Colleen Maguire, the first woman to lead the 102-year-old New Jersey State Interscholastic Athletic Association, on Tuesday defended the organization’s plans to move forward with fall sports and stressed the importance of competition on the mental and emotional well-being of student-athletes.
In a statement titled The Case for High School Sports, Maguire stressed the need for socialization for young athletes, declining indicators of the spread of the coronavirus, and strict safety protocols instituted by the NJSIAA and followed by high schools in the state.
“Since March, we in New Jersey have done the hard work of trying to contain the virus,” Maguire wrote. “Our leading indicators — rate of transmission, positivity rate and hospital admissions — are all trending down.
“Now is our opportunity to get back to the playing fields.”
Maguire’s statement comes one day after the Archdiocese of Philadelphia announced plans for its high schools to opt out of fall sports, postponing play for most of the Philadelphia Catholic League.
The PIAA, which oversees high school sports in Pennsylvania, has announced its intention to continue to plan for fall sports while stressing that decisions on whether to play should be made at the district level.
New Jersey plans to put interscholastic sports on hiatus — no practices, no organized workouts, no team meetings — for the first two weeks of September to allow schools and students to focus on the start of the year.
Practices are set to resume Sept. 14, with games in sports such as football, soccer, field hockey, and cross-country set to begin in early October.
“The return to sports this fall — with all games being played outdoors — will be a team effort,” wrote Maguire, who in June was named the NJSIAA’s chief operating officer. “In order to conduct athletics safely, buy-in will be required from all interested parties, particularly our student athletes.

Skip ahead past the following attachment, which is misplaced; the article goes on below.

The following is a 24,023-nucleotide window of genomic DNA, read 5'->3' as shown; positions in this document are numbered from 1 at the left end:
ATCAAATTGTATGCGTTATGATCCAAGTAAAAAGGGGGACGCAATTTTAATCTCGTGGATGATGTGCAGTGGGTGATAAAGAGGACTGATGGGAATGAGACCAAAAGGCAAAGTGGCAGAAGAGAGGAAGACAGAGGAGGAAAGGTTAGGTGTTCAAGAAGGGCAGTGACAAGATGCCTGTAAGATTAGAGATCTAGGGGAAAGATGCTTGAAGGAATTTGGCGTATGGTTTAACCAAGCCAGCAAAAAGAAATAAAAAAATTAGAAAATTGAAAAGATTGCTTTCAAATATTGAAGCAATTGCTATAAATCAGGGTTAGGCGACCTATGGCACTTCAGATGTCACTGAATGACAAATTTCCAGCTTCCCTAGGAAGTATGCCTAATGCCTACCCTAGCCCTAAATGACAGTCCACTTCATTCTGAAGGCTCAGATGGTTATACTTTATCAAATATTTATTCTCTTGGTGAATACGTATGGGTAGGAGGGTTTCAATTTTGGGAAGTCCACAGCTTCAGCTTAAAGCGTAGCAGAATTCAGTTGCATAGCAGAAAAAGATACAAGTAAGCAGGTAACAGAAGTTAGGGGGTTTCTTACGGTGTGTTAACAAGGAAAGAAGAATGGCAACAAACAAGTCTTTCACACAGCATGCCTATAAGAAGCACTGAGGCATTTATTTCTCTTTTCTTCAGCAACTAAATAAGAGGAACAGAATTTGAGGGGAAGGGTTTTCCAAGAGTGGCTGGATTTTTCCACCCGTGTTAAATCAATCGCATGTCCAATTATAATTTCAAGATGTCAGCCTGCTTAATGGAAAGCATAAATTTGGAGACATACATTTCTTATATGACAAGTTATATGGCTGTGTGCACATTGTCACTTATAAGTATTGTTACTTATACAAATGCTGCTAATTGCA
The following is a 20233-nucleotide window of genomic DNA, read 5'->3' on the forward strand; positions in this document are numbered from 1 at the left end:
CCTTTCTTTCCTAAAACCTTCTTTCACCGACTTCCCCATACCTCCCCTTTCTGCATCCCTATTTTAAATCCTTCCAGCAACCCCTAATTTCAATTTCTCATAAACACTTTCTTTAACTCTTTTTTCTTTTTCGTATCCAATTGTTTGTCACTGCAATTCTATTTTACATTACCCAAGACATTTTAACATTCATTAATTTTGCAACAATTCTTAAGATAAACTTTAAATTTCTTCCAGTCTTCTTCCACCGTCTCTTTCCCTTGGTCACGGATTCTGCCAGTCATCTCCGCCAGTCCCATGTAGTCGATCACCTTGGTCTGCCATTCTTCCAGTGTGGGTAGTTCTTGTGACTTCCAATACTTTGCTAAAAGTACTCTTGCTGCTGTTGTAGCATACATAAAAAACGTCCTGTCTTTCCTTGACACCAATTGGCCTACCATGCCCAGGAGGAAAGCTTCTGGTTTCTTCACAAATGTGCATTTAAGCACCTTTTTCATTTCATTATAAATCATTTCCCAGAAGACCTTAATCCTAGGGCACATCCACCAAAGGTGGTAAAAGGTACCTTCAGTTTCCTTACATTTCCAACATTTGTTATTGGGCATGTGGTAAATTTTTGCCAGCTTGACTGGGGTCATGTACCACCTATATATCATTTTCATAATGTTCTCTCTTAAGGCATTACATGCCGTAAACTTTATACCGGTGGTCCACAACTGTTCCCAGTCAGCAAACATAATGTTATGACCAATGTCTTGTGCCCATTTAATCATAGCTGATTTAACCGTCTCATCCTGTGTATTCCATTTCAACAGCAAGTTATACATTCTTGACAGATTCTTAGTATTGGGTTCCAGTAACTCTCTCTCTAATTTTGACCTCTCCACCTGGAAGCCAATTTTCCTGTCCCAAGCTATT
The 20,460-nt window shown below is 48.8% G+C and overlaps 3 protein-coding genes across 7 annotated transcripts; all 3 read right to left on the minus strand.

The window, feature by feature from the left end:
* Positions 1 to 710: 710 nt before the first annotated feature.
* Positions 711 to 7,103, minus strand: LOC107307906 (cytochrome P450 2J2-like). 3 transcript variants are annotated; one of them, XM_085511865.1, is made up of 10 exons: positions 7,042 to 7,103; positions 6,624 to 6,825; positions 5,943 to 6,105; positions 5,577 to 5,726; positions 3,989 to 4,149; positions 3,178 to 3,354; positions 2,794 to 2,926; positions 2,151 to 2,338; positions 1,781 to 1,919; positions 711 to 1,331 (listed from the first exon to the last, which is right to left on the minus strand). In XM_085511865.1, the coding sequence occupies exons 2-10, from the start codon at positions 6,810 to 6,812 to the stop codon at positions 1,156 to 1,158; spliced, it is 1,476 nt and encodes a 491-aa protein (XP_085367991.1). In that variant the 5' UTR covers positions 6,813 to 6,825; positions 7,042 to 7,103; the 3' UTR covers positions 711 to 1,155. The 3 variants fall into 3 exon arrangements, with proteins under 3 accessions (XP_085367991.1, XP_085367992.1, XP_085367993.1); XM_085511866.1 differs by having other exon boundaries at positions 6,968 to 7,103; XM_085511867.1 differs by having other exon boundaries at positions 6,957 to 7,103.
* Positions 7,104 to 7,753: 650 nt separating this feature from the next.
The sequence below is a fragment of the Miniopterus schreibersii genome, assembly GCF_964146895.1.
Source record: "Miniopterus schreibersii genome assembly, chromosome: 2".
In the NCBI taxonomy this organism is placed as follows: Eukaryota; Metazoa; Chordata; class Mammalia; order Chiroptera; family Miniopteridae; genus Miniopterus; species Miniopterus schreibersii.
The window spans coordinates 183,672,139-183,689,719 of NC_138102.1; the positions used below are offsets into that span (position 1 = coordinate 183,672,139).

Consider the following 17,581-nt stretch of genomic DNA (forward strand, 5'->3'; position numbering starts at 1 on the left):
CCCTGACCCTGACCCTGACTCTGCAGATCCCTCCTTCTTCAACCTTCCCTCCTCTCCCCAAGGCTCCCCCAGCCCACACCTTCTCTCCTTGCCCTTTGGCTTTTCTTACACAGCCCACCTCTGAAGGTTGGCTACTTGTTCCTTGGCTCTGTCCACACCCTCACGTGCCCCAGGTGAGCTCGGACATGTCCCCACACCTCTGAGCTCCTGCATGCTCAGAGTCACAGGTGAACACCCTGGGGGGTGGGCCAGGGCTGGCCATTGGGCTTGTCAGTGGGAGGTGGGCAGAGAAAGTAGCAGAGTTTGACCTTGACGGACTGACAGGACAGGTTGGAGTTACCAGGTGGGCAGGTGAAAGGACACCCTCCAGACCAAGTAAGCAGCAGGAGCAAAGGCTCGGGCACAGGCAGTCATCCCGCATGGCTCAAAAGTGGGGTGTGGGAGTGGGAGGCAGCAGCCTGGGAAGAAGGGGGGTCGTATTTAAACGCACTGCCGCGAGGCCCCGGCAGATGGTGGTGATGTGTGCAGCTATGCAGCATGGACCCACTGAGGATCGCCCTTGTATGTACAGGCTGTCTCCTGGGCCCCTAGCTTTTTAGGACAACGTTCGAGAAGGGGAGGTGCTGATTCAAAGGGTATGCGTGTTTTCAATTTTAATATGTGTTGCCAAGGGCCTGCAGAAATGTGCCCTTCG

“As part of a team, our student athletes learn to pull for each other, work with each other, and watch out for each other. Now they have incentive to keep each other healthy.
“Partying will be an option for years to come, but there’s only one chance to play sports during high school.”
Maguire cited a recent study from the University of Wisconsin on the mental health impact of the cancellation of youth sports. The report noted that 70% of student-athletes surveyed reported feelings of anxiety and depression that would typically require medical intervention.
She also said that high school sports are different from college sports because of limited travel, adding that the NJSIAA’s plan for fall and winter sports keeps competition in-state and local, with no state championship tournaments.
Maguire wrote that there have been “no known outbreaks precipitated by on-field athletics in New Jersey,” and cited data from TeamSnap, a youth-sports team management application, that more than 100,000 children played organized team sports in New Jersey this summer — “yet there have been no known clusters or spreading of the virus as a result of that activity.”
She wrote, “Indeed, the controlled environment of high school athletics is one of the safest places for our student-athletes to be after the bell rings.”
The NJSIAA canceled the state basketball tournaments in March and shut down the entire spring season.
“Cancelling high school sports has come at a significant cost — the emotional and social well-being of our student-athletes,” Maguire wrote. “We need to return to sports this fall.”
Maguire is a former basketball standout and member of the George Washington University athletic Hall of Fame. A Moorestown resident, she is the mother of three daughters.
“I am honored to help steer NJSIAA through this challenging time,” Maguire wrote. “But I also approach the situation from a different perspective — as a mother. I know I am not the only parent whose heart is breaking, witnessing the toll this pandemic is taking on our kids.